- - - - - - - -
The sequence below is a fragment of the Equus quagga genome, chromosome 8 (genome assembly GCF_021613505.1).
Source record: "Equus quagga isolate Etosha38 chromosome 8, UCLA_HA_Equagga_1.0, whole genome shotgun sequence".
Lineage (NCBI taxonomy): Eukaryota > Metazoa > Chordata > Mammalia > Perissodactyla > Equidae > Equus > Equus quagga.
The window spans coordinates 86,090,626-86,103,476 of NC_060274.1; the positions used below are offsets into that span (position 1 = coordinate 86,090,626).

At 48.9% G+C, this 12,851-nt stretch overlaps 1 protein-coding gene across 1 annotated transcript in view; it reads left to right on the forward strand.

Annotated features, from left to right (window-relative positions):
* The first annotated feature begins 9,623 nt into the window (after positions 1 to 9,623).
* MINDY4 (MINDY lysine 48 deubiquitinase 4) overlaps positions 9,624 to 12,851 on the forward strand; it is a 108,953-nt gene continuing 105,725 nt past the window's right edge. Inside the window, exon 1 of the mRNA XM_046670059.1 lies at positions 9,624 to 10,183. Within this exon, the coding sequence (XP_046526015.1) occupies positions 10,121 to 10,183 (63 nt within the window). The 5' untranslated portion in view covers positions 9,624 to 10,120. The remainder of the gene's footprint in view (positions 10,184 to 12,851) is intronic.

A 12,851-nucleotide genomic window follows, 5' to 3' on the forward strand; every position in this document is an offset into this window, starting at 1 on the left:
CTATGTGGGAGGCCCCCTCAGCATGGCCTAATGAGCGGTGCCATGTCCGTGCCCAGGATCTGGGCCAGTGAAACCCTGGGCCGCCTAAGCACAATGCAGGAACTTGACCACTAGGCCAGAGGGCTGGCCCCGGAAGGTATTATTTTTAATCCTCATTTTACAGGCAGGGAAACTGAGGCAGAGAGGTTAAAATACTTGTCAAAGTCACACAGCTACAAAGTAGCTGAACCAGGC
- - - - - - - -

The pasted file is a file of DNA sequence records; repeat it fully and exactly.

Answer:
The sequence below is a fragment of the Equus quagga genome, chromosome 8 (genome assembly GCF_021613505.1).
Source record: "Equus quagga isolate Etosha38 chromosome 8, UCLA_HA_Equagga_1.0, whole genome shotgun sequence".
Lineage (NCBI taxonomy): Eukaryota > Metazoa > Chordata > Mammalia > Perissodactyla > Equidae > Equus > Equus quagga.
The window spans coordinates 86,090,626-86,103,476 of NC_060274.1; the positions used below are offsets into that span (position 1 = coordinate 86,090,626).

At 48.9% G+C, this 12,851-nt stretch overlaps 1 protein-coding gene across 1 annotated transcript in view; it reads left to right on the forward strand.

Annotated features, from left to right (window-relative positions):
* The first annotated feature begins 9,623 nt into the window (after positions 1 to 9,623).
* MINDY4 (MINDY lysine 48 deubiquitinase 4) overlaps positions 9,624 to 12,851 on the forward strand; it is a 108,953-nt gene continuing 105,725 nt past the window's right edge. Inside the window, exon 1 of the mRNA XM_046670059.1 lies at positions 9,624 to 10,183. Within this exon, the coding sequence (XP_046526015.1) occupies positions 10,121 to 10,183 (63 nt within the window). The 5' untranslated portion in view covers positions 9,624 to 10,120. The remainder of the gene's footprint in view (positions 10,184 to 12,851) is intronic.

A 12,851-nucleotide genomic window follows, 5' to 3' on the forward strand; every position in this document is an offset into this window, starting at 1 on the left:
CTATGTGGGAGGCCCCCTCAGCATGGCCTAATGAGCGGTGCCATGTCCGTGCCCAGGATCTGGGCCAGTGAAACCCTGGGCCGCCTAAGCACAATGCAGGAACTTGACCACTAGGCCAGAGGGCTGGCCCCGGAAGGTATTATTTTTAATCCTCATTTTACAGGCAGGGAAACTGAGGCAGAGAGGTTAAAATACTTGTCAAAGTCACACAGCTACAAAGTAGCTGAACCAGGC